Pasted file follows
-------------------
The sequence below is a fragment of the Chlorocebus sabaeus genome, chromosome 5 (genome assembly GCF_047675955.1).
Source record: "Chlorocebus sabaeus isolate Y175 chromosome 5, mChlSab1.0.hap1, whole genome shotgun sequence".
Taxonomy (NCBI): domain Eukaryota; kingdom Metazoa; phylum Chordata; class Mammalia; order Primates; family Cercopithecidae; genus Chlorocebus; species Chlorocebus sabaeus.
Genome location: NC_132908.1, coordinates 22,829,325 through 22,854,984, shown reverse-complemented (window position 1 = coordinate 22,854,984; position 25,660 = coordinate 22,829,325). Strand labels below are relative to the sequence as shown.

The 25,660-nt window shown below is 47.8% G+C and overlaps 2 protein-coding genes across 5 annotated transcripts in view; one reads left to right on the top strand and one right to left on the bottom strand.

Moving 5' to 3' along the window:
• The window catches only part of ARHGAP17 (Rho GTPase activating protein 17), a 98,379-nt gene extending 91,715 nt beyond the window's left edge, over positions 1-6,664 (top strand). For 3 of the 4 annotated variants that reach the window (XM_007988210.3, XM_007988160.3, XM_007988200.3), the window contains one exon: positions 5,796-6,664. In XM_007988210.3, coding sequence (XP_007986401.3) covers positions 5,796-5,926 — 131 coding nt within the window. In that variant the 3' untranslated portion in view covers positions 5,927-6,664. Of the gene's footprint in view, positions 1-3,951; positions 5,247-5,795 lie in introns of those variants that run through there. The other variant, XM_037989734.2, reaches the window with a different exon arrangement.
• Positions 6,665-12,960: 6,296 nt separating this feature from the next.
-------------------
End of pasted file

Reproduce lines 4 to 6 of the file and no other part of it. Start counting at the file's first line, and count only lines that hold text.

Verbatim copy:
Genome location: NC_132908.1, coordinates 22,829,325 through 22,854,984, shown reverse-complemented (window position 1 = coordinate 22,854,984; position 25,660 = coordinate 22,829,325). Strand labels below are relative to the sequence as shown.

The 25,660-nt window shown below is 47.8% G+C and overlaps 2 protein-coding genes across 5 annotated transcripts in view; one reads left to right on the top strand and one right to left on the bottom strand.

Moving 5' to 3' along the window: